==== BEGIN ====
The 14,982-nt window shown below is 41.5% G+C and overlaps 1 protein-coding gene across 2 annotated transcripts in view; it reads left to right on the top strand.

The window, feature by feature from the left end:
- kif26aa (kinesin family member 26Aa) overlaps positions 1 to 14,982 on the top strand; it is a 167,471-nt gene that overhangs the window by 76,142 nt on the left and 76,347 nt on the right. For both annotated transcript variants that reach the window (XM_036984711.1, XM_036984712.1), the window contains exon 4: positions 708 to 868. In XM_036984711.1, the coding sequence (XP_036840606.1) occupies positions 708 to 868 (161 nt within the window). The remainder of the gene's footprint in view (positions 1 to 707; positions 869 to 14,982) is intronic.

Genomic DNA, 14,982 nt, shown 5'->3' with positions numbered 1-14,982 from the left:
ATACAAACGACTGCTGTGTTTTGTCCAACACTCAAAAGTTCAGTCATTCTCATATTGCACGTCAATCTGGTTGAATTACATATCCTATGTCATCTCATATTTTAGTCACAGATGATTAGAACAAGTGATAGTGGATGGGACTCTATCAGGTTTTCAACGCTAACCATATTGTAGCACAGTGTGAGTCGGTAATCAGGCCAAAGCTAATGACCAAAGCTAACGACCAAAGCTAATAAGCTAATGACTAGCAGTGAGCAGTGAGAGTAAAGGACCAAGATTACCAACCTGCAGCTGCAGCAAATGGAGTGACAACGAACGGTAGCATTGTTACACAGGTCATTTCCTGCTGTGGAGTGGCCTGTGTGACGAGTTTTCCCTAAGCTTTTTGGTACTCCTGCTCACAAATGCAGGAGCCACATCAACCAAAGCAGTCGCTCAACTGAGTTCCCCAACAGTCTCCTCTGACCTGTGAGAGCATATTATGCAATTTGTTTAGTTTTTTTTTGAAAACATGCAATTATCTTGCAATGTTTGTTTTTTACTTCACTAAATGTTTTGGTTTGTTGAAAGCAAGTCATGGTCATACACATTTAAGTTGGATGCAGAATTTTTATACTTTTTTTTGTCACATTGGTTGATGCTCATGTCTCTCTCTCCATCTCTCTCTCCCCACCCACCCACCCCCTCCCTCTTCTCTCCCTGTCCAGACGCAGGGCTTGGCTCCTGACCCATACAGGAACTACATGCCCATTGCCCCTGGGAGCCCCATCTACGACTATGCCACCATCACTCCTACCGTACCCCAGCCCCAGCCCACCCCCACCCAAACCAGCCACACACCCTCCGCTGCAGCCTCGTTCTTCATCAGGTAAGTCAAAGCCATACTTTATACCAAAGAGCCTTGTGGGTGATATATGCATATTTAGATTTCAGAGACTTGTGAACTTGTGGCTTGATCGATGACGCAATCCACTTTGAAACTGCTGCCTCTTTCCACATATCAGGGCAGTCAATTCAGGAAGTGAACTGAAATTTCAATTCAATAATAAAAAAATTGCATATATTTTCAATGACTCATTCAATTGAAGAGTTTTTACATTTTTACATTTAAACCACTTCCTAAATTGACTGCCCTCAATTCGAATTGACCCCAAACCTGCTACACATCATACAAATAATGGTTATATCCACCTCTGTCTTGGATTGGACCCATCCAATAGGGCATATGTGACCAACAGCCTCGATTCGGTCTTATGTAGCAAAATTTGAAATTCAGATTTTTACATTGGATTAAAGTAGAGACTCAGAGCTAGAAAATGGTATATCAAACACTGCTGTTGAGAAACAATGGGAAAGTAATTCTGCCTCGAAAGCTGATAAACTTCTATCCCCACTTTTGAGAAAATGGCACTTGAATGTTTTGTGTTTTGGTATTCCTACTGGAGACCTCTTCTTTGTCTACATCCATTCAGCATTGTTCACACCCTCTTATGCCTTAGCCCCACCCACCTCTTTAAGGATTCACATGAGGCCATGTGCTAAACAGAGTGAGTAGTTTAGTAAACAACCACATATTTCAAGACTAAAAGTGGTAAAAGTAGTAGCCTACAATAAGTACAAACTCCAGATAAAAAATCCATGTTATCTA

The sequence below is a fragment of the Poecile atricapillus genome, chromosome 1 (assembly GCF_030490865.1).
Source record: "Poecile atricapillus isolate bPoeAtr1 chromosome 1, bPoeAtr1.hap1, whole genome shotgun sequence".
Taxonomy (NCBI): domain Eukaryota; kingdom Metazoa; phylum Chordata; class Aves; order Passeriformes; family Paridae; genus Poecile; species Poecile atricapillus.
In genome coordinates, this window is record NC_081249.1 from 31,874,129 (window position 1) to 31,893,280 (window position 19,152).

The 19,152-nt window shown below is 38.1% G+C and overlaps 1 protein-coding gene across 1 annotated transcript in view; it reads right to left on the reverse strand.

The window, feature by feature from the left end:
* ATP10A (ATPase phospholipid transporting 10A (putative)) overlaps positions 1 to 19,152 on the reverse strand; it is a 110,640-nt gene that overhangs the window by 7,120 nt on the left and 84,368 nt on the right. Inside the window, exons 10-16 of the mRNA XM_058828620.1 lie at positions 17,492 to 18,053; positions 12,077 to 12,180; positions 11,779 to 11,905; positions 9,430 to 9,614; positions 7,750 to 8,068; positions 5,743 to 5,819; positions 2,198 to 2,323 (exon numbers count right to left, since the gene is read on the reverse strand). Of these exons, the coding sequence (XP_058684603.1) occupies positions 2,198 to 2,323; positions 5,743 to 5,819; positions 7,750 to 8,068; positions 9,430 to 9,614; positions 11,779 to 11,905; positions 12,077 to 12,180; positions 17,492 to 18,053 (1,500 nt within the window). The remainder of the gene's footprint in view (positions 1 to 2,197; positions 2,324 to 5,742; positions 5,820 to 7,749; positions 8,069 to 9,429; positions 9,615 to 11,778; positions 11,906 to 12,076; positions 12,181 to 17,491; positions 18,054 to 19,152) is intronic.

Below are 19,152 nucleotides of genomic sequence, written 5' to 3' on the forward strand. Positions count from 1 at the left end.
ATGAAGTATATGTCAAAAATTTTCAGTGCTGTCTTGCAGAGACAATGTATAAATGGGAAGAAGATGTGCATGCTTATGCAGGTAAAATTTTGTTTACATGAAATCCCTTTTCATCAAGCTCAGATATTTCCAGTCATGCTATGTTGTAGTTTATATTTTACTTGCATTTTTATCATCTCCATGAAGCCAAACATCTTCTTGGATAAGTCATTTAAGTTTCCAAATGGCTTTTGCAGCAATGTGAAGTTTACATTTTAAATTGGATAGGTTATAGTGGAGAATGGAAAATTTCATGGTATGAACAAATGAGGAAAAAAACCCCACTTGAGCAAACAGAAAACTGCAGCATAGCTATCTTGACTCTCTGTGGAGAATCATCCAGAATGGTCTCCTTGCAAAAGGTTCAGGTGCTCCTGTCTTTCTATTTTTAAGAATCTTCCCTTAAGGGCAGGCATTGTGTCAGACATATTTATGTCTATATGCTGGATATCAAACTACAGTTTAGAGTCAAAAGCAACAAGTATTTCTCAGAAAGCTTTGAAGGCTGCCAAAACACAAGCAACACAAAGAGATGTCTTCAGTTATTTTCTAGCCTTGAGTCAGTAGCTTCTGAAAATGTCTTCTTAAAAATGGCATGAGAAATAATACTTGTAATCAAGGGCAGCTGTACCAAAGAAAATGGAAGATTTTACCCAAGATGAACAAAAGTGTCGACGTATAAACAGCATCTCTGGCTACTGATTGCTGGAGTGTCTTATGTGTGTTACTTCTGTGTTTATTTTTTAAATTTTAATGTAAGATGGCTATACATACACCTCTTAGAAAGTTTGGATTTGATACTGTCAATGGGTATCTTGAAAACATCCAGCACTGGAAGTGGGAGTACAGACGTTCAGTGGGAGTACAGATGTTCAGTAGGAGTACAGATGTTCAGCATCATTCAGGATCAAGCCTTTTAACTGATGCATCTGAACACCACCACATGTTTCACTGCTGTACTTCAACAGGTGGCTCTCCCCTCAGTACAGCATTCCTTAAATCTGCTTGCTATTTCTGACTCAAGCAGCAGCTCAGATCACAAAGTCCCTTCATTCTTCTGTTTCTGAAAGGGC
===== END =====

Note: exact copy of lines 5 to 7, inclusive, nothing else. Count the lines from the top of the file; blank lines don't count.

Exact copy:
ATACAAACGACTGCTGTGTTTTGTCCAACACTCAAAAGTTCAGTCATTCTCATATTGCACGTCAATCTGGTTGAATTACATATCCTATGTCATCTCATATTTTAGTCACAGATGATTAGAACAAGTGATAGTGGATGGGACTCTATCAGGTTTTCAACGCTAACCATATTGTAGCACAGTGTGAGTCGGTAATCAGGCCAAAGCTAATGACCAAAGCTAACGACCAAAGCTAATAAGCTAATGACTAGCAGTGAGCAGTGAGAGTAAAGGACCAAGATTACCAACCTGCAGCTGCAGCAAATGGAGTGACAACGAACGGTAGCATTGTTACACAGGTCATTTCCTGCTGTGGAGTGGCCTGTGTGACGAGTTTTCCCTAAGCTTTTTGGTACTCCTGCTCACAAATGCAGGAGCCACATCAACCAAAGCAGTCGCTCAACTGAGTTCCCCAACAGTCTCCTCTGACCTGTGAGAGCATATTATGCAATTTGTTTAGTTTTTTTTTGAAAACATGCAATTATCTTGCAATGTTTGTTTTTTACTTCACTAAATGTTTTGGTTTGTTGAAAGCAAGTCATGGTCATACACATTTAAGTTGGATGCAGAATTTTTATACTTTTTTTTGTCACATTGGTTGATGCTCATGTCTCTCTCTCCATCTCTCTCTCCCCACCCACCCACCCCCTCCCTCTTCTCTCCCTGTCCAGACGCAGGGCTTGGCTCCTGACCCATACAGGAACTACATGCCCATTGCCCCTGGGAGCCCCATCTACGACTATGCCACCATCACTCCTACCGTACCCCAGCCCCAGCCCACCCCCACCCAAACCAGCCACACACCCTCCGCTGCAGCCTCGTTCTTCATCAGGTAAGTCAAAGCCATACTTTATACCAAAGAGCCTTGTGGGTGATATATGCATATTTAGATTTCAGAGACTTGTGAACTTGTGGCTTGATCGATGACGCAATCCACTTTGAAACTGCTGCCTCTTTCCACATATCAGGGCAGTCAATTCAGGAAGTGAACTGAAATTTCAATTCAATAATAAAAAAATTGCATATATTTTCAATGACTCATTCAATTGAAGAGTTTTTACATTTTTACATTTAAACCACTTCCTAAATTGACTGCCCTCAATTCGAATTGACCCCAAACCTGCTACACATCATACAAATAATGGTTATATCCACCTCTGTCTTGGATTGGACCCATCCAATAGGGCATATGTGACCAACAGCCTCGATTCGGTCTTATGTAGCAAAATTTGAAATTCAGATTTTTACATTGGATTAAAGTAGAGACTCAGAGCTAGAAAATGGTATATCAAACACTGCTGTTGAGAAACAATGGGAAAGTAATTCTGCCTCGAAAGCTGATAAACTTCTATCCCCACTTTTGAGAAAATGGCACTTGAATGTTTTGTGTTTTGGTATTCCTACTGGAGACCTCTTCTTTGTCTACATCCATTCAGCATTGTTCACACCCTCTTATGCCTTAGCCCCACCCACCTCTTTAAGGATTCACATGAGGCCATGTGCTAAACAGAGTGAGTAGTTTAGTAAACAACCACATATTTCAAGACTAAAAGTGGTAAAAGTAGTAGCCTACAATAAGTACAAACTCCAGATAAAAAATCCATGTTATCTA

The sequence below is a fragment of the Poecile atricapillus genome, chromosome 1 (assembly GCF_030490865.1).
Source record: "Poecile atricapillus isolate bPoeAtr1 chromosome 1, bPoeAtr1.hap1, whole genome shotgun sequence".